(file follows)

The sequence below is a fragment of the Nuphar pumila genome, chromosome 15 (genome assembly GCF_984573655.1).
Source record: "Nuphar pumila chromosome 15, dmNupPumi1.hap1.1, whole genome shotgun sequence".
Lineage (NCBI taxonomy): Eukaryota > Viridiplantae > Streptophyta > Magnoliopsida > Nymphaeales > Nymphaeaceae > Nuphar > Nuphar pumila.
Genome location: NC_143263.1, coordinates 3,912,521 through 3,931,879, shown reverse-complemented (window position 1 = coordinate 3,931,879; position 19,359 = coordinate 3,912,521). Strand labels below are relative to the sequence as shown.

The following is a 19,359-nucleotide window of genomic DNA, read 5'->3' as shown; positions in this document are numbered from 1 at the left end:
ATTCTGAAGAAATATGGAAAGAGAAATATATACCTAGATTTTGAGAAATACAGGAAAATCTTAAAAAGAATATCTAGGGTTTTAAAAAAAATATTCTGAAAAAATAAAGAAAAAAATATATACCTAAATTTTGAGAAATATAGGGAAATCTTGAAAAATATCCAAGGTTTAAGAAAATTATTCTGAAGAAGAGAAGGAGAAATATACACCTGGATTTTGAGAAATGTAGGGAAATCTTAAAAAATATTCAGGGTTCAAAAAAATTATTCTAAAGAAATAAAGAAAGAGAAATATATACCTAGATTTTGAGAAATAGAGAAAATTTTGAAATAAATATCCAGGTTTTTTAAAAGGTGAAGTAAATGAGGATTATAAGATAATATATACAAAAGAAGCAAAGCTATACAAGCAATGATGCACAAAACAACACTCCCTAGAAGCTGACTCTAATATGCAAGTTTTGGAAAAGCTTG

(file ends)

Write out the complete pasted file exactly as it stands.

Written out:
The sequence below is a fragment of the Nuphar pumila genome, chromosome 15 (genome assembly GCF_984573655.1).
Source record: "Nuphar pumila chromosome 15, dmNupPumi1.hap1.1, whole genome shotgun sequence".
Lineage (NCBI taxonomy): Eukaryota > Viridiplantae > Streptophyta > Magnoliopsida > Nymphaeales > Nymphaeaceae > Nuphar > Nuphar pumila.
Genome location: NC_143263.1, coordinates 3,912,521 through 3,931,879, shown reverse-complemented (window position 1 = coordinate 3,931,879; position 19,359 = coordinate 3,912,521). Strand labels below are relative to the sequence as shown.

The following is a 19,359-nucleotide window of genomic DNA, read 5'->3' as shown; positions in this document are numbered from 1 at the left end:
ATTCTGAAGAAATATGGAAAGAGAAATATATACCTAGATTTTGAGAAATACAGGAAAATCTTAAAAAGAATATCTAGGGTTTTAAAAAAAATATTCTGAAAAAATAAAGAAAAAAATATATACCTAAATTTTGAGAAATATAGGGAAATCTTGAAAAATATCCAAGGTTTAAGAAAATTATTCTGAAGAAGAGAAGGAGAAATATACACCTGGATTTTGAGAAATGTAGGGAAATCTTAAAAAATATTCAGGGTTCAAAAAAATTATTCTAAAGAAATAAAGAAAGAGAAATATATACCTAGATTTTGAGAAATAGAGAAAATTTTGAAATAAATATCCAGGTTTTTTAAAAGGTGAAGTAAATGAGGATTATAAGATAATATATACAAAAGAAGCAAAGCTATACAAGCAATGATGCACAAAACAACACTCCCTAGAAGCTGACTCTAATATGCAAGTTTTGGAAAAGCTTG